This piece considers the general state of policy on AI and also gives some numbers to the federal activity encouraging research and application in this field.
Growing interest in Artificial Intelligence (AI) comes from a range of audiences including academia, commercial industry, the entertainment industry, and now the White House Office of Science and Technology Policy (OSTP). On October 12, 2016, OSTP released two new documents on AI. The National Artificial Intelligence Research and Development Strategic Plan is a high level framework for prioritizing and coordinating federal research and development (R&D) to advance AI. A companion piece, Preparing for the Future of Artificial Intelligence, discusses the technologies that can be identified as AI and how these may be used to benefit society. A third document, to be authored by the President’s Council of Economic Advisors and released later this year, will explore how AI might affect employment.
AI—along with related initiatives on topics ranging from precision medicine to the Internet of Things (IoT)—was also showcased at the White House Frontiers Conference. But the winds of change blow fiercely in election years. With the presidential election approaching, one key task for the incoming administration will be to take account of current OSTP policies and determine whether these will be bolstered or recast. The rest of this piece considers: How can the next administration advance current policies? And what can be done in and beyond the White House to ensure that AI R&D remains a national priority in the coming years?
There are many technologies that can be grouped under the designation of AI, from general techniques to specific applications. One general technology is deep learning, which is a set of techniques for gradually structuring data by defining it in layers. A more specific application is machine translation, which powers the familiar service Google Translate. While many AI technologies were initially created in research laboratories, innovation in AI technology is increasingly driven by industry, thanks to (for example) market incentives for investing in digital personal assistants and autonomous driving.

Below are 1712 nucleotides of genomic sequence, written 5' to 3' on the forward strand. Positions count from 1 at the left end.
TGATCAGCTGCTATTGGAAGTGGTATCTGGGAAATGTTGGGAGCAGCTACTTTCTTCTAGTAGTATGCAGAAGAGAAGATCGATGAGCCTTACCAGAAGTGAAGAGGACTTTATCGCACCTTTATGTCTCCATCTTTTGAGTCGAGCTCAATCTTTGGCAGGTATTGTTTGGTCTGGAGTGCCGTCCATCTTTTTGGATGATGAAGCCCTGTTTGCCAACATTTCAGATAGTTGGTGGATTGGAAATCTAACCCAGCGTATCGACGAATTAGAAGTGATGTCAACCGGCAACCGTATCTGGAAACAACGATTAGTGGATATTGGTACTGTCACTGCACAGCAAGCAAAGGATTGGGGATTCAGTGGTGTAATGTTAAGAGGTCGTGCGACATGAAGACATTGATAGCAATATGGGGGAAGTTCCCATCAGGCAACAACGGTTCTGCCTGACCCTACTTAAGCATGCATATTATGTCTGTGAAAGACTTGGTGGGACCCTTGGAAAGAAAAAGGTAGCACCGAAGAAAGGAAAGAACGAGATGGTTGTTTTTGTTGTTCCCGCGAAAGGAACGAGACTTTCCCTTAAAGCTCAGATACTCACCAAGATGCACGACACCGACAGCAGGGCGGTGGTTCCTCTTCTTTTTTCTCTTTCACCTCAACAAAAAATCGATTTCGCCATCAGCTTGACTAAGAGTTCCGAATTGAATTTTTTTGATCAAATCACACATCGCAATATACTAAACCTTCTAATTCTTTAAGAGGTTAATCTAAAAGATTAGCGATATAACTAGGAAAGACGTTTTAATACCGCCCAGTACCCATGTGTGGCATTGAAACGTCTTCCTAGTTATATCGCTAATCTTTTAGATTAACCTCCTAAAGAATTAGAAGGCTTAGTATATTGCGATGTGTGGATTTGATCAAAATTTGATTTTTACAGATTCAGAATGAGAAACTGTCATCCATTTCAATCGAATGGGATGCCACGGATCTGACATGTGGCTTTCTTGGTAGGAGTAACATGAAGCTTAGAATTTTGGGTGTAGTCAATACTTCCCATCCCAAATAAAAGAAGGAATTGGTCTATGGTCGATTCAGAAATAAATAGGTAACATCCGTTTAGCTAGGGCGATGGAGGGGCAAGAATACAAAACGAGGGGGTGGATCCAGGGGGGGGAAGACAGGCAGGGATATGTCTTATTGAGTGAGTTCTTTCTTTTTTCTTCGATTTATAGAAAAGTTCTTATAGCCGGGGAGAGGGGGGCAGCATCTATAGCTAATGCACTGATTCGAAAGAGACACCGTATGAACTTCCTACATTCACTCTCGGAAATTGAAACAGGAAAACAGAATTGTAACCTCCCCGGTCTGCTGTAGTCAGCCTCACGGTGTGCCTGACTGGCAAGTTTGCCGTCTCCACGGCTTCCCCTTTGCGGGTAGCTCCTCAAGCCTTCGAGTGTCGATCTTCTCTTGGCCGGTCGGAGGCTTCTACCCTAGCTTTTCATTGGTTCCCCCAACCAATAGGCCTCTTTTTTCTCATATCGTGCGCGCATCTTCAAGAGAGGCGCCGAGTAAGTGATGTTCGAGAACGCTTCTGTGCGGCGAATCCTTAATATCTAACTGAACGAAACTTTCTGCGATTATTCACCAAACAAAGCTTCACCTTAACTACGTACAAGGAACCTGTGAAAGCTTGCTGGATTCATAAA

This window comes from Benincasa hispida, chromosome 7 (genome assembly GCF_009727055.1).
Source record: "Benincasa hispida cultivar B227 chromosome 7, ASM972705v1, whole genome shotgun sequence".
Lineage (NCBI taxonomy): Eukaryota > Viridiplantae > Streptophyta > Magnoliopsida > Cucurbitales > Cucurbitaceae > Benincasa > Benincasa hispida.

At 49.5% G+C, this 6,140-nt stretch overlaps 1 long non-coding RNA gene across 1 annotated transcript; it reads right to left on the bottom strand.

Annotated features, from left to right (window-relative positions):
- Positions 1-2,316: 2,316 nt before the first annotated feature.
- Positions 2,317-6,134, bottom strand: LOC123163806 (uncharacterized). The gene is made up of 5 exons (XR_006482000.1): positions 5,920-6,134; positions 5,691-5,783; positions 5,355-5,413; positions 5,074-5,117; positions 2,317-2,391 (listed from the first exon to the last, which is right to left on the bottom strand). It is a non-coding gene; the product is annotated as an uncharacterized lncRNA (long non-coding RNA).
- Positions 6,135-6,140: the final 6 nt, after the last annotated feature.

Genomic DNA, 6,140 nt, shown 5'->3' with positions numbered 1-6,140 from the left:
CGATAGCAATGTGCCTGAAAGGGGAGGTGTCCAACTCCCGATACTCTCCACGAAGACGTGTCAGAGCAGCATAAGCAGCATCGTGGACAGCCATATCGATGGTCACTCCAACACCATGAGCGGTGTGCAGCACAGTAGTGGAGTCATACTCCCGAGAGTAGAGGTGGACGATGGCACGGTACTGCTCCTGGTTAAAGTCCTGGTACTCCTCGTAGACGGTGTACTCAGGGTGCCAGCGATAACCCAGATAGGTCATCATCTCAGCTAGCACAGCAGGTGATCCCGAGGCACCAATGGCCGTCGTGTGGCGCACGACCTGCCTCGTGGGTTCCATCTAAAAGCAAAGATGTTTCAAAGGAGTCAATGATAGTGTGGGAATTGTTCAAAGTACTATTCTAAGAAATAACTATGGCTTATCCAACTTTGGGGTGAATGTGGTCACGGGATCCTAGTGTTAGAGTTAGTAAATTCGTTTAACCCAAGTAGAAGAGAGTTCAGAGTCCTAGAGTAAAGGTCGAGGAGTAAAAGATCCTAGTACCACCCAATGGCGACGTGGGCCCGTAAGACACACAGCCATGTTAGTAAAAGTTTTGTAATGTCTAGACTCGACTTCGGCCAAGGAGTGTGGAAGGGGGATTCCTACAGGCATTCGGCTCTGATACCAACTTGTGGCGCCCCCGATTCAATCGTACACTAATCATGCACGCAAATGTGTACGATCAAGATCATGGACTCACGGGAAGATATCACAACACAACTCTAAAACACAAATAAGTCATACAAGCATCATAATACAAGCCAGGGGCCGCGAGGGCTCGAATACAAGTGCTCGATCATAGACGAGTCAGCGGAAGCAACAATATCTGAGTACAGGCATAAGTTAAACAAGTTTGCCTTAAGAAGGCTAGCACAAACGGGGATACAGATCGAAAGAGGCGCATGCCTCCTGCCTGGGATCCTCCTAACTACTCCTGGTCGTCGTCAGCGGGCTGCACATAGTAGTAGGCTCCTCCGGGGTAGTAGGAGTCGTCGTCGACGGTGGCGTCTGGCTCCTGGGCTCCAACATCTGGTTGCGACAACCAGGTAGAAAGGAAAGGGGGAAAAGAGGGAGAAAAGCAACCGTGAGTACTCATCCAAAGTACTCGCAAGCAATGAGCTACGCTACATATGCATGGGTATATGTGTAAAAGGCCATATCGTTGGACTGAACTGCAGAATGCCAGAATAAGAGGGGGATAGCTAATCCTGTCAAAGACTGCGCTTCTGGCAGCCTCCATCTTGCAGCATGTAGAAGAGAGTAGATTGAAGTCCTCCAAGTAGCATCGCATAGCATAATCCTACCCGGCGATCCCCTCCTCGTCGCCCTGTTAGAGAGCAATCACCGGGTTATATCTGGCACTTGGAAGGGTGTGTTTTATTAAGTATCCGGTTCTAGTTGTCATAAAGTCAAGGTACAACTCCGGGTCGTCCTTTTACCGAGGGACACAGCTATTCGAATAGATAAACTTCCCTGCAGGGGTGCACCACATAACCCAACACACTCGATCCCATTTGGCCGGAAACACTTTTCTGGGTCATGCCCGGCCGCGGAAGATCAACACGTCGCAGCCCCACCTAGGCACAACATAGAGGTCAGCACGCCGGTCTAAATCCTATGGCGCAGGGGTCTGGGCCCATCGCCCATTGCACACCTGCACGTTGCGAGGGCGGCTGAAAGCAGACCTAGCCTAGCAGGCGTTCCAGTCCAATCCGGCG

Any administration that makes AI a priority will want to see the US emerge as a global leader. Unfortunately, as a relatively new area of broad public interest the exact levels of financial investment in AI research are not well-defined. Thus, determining where funding originates or how exactly it is spent is challenging. As one starting point, the National AI R&D strategy gives a number of $1.1 billion in unclassified, federally funded R&D for AI.  However, without more statistics for AI investment, it is difficult to compare US federal investments with funding in other countries. Some other approximations of productivity are possible, including comparing the number of relevant journal articles and patents in countries like China and the US (e.g., NSTC’s strategy in the National Artificial Intelligence Research and Development Strategic Plan), or comparing the number of computer science publications by country.
Another approach is to consider general trends in research funding. In 2013 gross expenses of R&D for the US and China were $457 billion and $336.5 billion respectively, which puts China’s R&D spending at 73.6% of US investments  Comparing these figures to the size of the respective economies, China spent 2.1% of GDP on R&D in 2013, vs. 2.7% in the US. Further, Chinese R&D spending is growing rapidly. Between 1993 and 2013, US spending on R&D had a compound average annual growth rate of 3.1%, while Chinese spending grew at 17.1%, adjusted for inflation. These figures reflect both government and commercial spending, and are offered as background on the two global leaders in AI R&D, China and the US.
Assuming parity in the percentage of gross funding for AI research in the PRC – a weak assumption at best – if not the amount spent on research generally, in 2012 funding could amount to $710 million for AI research. . Foreign competition however is created by foreign firms, not just facilitated by government-funded research. For examples of commercial R&D there is PRC based Baidu’s investments in AI last year, amounting to $1.5 billion.
If AI can deliver on the promises of social change and economic growth, this will be easiest when communication among academics, businesses, and government is coordinated but not constrained. Competition may be effective for supporting isolated developments and specific applications of AI—like software designed for autonomous long-haul trucking. But there will be some questions, like the challenge of ensuring safe and equitable AI development, which are by nature national in scale. With this in mind – as suggested by the National Strategic Plan – federal support for AI should establish a specific research portfolio to give federal agencies a clear indication of basic research priorities.